Daytime sailing, Ilulissat
Northern Lights holidays to Canada
While Scandinavia and Nordics grab many of the auroral headlines, there are also plenty of options across the Atlantic, with Canada's northern provinces offering some of the finest Northern Lights viewing around. And, given the sheer scale of the country, it's easy enough to find a slice of dark sky all to yourself for some truly spectacular displays. Best of all, there's plenty of opportunities to add something extra to your holiday – it's a longer flight, after all – so why not combine your Northern Lights experience, perhaps at a wilderness ranch in the Yukon, with a winter road trip through Alberta or even a luxury rail journey aboard the iconic Rocky Mountaineer. Alternatively, head to spectacular Manitoba and the town of Churchill on the shores of Hudson Bay for the chance to see the Northern Lights and spot polar bears on one, unforgettable adventure.
Northern Lights Ranch & Spa, Yukon
Northern Lights holiday excursions
Whether you have a run of perfectly clear nights, or catch only a glimpse of the lights during your visit, an extraordinary range of snowbound activities and excursions guarantee memorable adventures. Snowmobile safaris, reindeer or husky sled rides, or night-time horse riding are among the exciting options for Northern Lights viewing throughout the region, along with encounters with the indigenous Sami people where you can learn about their spiritual connection to the spectacular phenomenon. Why not receive practical photography lessons from an expert? They are enthusiastic and helpful, and will help you hone your skills so you can take back some seriously spectacular photos to share.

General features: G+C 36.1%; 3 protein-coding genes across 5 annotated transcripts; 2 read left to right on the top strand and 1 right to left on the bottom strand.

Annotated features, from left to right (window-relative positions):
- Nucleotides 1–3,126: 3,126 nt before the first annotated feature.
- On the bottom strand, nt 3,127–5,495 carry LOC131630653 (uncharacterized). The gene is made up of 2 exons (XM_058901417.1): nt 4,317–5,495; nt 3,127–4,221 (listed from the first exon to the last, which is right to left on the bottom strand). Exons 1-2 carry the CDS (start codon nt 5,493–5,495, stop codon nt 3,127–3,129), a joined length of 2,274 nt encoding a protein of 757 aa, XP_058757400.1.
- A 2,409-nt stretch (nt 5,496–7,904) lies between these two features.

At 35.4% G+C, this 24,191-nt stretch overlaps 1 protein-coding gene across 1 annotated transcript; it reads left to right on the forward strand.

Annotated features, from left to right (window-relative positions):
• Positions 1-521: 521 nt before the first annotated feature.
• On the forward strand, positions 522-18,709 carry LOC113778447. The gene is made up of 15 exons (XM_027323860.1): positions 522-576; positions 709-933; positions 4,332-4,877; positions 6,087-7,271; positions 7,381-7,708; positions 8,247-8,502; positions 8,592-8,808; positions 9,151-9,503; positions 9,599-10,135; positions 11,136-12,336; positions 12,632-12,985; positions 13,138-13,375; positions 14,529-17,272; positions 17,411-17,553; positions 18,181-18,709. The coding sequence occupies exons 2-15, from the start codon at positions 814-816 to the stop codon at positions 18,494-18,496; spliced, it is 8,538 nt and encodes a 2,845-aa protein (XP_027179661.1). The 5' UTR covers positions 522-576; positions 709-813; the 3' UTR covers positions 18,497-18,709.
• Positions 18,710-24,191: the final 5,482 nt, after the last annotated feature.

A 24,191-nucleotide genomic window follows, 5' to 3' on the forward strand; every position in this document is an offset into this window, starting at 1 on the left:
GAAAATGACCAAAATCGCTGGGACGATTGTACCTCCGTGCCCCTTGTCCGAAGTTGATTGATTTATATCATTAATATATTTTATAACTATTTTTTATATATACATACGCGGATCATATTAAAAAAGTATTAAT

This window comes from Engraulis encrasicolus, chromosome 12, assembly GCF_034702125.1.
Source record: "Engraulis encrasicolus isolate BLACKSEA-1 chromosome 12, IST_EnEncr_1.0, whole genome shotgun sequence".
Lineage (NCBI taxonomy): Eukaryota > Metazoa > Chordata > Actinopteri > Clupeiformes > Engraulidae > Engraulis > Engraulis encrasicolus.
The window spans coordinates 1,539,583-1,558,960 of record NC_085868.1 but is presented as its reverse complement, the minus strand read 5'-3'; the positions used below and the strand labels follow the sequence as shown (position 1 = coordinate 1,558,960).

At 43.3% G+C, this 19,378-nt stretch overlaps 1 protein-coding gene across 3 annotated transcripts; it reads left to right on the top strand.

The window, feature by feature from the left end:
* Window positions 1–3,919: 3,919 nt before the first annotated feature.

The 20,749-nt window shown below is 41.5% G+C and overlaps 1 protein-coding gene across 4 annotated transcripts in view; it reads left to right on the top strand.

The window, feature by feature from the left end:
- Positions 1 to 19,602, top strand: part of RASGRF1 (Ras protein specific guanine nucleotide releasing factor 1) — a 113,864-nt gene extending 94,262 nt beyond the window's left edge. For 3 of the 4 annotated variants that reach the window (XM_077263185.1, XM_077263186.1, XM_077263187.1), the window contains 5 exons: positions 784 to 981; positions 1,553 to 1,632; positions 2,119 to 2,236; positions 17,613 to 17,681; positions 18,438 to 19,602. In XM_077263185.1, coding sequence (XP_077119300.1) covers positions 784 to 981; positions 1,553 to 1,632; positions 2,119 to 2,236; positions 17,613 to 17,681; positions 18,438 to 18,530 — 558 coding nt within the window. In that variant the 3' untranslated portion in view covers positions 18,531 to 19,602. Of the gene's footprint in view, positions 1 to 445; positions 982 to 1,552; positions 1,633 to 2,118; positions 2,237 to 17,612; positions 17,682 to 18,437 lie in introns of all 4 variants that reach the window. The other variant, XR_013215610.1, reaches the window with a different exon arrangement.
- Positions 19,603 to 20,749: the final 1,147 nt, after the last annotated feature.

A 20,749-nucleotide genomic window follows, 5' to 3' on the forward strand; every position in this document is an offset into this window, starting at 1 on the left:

Photography lessons is an excellent way to help you enjoy the auroras even after your holiday ends
- Take plenty of warm clothing, as you'll want to stay out long into the Arctic night. Wearing multiple layers including thermal underwear is strongly advised for night excursions.
- If you're taking a camera, don't forget to pack a tripod, as for best results you'll be using long exposures. See our guide on how to photograph the Northern Lights for more information on capturing this elusive phenomenon on film.
- In the cold, dry Arctic, the life of camera and video batteries is cut in half, so take spares and chargers.
- Check the lunar calendar before you book, as a full moon can lessen the intensity of the spectacle even more than city light pollution.